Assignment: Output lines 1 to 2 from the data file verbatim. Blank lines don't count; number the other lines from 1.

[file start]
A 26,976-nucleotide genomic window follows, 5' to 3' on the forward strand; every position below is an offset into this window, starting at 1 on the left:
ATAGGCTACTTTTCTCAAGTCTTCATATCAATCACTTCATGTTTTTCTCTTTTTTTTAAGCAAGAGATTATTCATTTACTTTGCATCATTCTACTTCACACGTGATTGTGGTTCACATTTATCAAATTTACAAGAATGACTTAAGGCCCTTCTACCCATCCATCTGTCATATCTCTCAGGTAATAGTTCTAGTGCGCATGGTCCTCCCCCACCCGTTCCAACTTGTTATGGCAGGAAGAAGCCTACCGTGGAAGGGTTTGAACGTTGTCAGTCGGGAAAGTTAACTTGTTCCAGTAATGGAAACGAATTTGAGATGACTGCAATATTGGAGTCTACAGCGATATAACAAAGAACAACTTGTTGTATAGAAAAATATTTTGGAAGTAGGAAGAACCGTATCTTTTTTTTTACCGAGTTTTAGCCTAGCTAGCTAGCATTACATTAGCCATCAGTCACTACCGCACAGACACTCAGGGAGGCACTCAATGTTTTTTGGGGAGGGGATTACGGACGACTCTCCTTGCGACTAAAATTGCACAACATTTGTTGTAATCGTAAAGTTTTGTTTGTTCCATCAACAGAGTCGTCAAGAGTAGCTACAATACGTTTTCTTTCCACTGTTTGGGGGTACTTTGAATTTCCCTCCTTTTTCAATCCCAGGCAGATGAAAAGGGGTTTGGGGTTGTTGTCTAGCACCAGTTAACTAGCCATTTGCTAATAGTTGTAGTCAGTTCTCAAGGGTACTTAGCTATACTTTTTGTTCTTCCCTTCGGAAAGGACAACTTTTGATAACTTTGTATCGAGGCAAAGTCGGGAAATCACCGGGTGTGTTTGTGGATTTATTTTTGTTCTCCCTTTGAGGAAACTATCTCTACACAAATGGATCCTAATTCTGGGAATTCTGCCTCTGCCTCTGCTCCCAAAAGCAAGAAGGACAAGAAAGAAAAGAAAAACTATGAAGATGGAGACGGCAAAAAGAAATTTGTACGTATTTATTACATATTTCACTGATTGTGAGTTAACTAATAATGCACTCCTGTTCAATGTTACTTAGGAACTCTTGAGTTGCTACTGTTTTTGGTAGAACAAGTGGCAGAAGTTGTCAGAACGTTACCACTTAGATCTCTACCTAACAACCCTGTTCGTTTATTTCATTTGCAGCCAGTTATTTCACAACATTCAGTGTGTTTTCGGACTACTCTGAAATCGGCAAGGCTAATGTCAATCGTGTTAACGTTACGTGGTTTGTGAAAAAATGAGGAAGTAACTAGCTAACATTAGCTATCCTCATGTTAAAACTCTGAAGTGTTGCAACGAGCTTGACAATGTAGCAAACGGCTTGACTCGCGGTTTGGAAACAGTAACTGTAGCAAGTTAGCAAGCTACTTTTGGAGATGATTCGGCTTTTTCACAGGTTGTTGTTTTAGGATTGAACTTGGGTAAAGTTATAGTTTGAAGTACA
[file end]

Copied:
A 26,976-nucleotide genomic window follows, 5' to 3' on the forward strand; every position below is an offset into this window, starting at 1 on the left:
ATAGGCTACTTTTCTCAAGTCTTCATATCAATCACTTCATGTTTTTCTCTTTTTTTTAAGCAAGAGATTATTCATTTACTTTGCATCATTCTACTTCACACGTGATTGTGGTTCACATTTATCAAATTTACAAGAATGACTTAAGGCCCTTCTACCCATCCATCTGTCATATCTCTCAGGTAATAGTTCTAGTGCGCATGGTCCTCCCCCACCCGTTCCAACTTGTTATGGCAGGAAGAAGCCTACCGTGGAAGGGTTTGAACGTTGTCAGTCGGGAAAGTTAACTTGTTCCAGTAATGGAAACGAATTTGAGATGACTGCAATATTGGAGTCTACAGCGATATAACAAAGAACAACTTGTTGTATAGAAAAATATTTTGGAAGTAGGAAGAACCGTATCTTTTTTTTTACCGAGTTTTAGCCTAGCTAGCTAGCATTACATTAGCCATCAGTCACTACCGCACAGACACTCAGGGAGGCACTCAATGTTTTTTGGGGAGGGGATTACGGACGACTCTCCTTGCGACTAAAATTGCACAACATTTGTTGTAATCGTAAAGTTTTGTTTGTTCCATCAACAGAGTCGTCAAGAGTAGCTACAATACGTTTTCTTTCCACTGTTTGGGGGTACTTTGAATTTCCCTCCTTTTTCAATCCCAGGCAGATGAAAAGGGGTTTGGGGTTGTTGTCTAGCACCAGTTAACTAGCCATTTGCTAATAGTTGTAGTCAGTTCTCAAGGGTACTTAGCTATACTTTTTGTTCTTCCCTTCGGAAAGGACAACTTTTGATAACTTTGTATCGAGGCAAAGTCGGGAAATCACCGGGTGTGTTTGTGGATTTATTTTTGTTCTCCCTTTGAGGAAACTATCTCTACACAAATGGATCCTAATTCTGGGAATTCTGCCTCTGCCTCTGCTCCCAAAAGCAAGAAGGACAAGAAAGAAAAGAAAAACTATGAAGATGGAGACGGCAAAAAGAAATTTGTACGTATTTATTACATATTTCACTGATTGTGAGTTAACTAATAATGCACTCCTGTTCAATGTTACTTAGGAACTCTTGAGTTGCTACTGTTTTTGGTAGAACAAGTGGCAGAAGTTGTCAGAACGTTACCACTTAGATCTCTACCTAACAACCCTGTTCGTTTATTTCATTTGCAGCCAGTTATTTCACAACATTCAGTGTGTTTTCGGACTACTCTGAAATCGGCAAGGCTAATGTCAATCGTGTTAACGTTACGTGGTTTGTGAAAAAATGAGGAAGTAACTAGCTAACATTAGCTATCCTCATGTTAAAACTCTGAAGTGTTGCAACGAGCTTGACAATGTAGCAAACGGCTTGACTCGCGGTTTGGAAACAGTAACTGTAGCAAGTTAGCAAGCTACTTTTGGAGATGATTCGGCTTTTTCACAGGTTGTTGTTTTAGGATTGAACTTGGGTAAAGTTATAGTTTGAAGTACA